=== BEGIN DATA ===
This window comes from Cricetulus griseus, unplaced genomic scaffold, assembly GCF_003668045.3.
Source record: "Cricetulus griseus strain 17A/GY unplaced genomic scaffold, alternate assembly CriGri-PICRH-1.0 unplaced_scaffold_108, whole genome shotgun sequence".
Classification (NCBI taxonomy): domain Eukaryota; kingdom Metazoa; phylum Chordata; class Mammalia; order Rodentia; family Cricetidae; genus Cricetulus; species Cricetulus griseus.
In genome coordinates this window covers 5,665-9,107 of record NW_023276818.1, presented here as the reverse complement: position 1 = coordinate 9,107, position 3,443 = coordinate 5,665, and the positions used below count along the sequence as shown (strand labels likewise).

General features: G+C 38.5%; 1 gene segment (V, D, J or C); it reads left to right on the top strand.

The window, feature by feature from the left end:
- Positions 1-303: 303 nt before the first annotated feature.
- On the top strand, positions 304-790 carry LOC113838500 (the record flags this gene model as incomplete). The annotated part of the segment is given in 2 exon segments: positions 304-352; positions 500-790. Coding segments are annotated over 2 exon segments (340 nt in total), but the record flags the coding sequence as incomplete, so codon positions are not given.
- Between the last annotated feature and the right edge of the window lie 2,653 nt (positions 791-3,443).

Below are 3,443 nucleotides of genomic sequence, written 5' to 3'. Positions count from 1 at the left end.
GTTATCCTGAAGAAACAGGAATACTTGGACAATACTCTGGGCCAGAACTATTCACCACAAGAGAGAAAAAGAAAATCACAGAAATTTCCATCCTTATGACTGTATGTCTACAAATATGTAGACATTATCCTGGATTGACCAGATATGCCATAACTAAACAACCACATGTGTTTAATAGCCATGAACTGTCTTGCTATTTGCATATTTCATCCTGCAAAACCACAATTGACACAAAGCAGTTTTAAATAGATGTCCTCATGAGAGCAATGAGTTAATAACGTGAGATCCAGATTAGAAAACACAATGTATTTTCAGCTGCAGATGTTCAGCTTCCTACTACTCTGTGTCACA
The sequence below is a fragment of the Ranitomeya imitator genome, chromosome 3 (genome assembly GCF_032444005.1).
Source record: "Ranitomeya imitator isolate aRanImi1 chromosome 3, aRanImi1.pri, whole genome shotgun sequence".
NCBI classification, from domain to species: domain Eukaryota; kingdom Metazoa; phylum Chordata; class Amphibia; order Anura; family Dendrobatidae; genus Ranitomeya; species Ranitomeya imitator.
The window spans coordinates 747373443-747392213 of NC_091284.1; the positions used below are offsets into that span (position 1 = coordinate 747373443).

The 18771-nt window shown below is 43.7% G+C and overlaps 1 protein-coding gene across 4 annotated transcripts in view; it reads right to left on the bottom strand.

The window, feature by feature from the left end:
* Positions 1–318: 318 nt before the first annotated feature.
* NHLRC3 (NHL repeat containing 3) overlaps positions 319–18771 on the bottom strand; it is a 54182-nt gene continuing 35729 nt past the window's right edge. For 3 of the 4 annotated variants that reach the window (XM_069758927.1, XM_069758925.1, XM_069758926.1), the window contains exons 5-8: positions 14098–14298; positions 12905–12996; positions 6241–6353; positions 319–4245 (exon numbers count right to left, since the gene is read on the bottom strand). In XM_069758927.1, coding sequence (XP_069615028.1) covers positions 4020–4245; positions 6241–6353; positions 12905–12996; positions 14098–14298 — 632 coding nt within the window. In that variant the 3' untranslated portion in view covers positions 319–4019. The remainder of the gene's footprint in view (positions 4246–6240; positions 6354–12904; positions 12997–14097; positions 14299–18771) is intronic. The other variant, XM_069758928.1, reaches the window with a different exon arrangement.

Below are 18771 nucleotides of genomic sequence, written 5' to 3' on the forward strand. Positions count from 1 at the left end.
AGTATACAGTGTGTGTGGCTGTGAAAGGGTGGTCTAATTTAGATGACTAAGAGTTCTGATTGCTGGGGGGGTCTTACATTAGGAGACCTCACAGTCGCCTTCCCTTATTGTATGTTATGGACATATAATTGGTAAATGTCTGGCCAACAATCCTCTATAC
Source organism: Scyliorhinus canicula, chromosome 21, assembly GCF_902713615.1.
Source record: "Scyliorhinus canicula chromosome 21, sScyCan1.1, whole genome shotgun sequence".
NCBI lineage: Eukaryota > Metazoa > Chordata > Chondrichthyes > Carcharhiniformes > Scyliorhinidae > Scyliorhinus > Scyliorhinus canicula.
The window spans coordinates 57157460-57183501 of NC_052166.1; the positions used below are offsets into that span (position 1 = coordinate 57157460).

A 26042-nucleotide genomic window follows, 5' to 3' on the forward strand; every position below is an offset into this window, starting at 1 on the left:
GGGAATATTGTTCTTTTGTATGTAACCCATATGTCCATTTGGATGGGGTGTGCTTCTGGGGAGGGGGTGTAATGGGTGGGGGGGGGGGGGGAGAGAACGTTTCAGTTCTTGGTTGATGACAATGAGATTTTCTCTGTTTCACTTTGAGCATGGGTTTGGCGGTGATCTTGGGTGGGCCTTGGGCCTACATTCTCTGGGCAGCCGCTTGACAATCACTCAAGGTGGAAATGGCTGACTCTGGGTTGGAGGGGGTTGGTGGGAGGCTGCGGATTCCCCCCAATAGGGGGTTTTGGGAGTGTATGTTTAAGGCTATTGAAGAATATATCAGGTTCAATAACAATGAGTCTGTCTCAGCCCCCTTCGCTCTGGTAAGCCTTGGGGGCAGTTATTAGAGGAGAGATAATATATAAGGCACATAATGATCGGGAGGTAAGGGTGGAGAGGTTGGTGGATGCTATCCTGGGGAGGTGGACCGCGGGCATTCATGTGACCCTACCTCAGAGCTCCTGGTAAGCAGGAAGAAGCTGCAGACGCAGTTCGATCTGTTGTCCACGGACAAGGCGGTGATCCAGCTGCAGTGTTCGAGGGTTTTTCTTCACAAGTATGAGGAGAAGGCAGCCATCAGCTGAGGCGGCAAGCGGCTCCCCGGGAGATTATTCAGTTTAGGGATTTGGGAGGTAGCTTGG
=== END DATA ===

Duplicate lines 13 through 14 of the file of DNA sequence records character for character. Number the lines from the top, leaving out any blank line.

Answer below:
Source record: "Ranitomeya imitator isolate aRanImi1 chromosome 3, aRanImi1.pri, whole genome shotgun sequence".
NCBI classification, from domain to species: domain Eukaryota; kingdom Metazoa; phylum Chordata; class Amphibia; order Anura; family Dendrobatidae; genus Ranitomeya; species Ranitomeya imitator.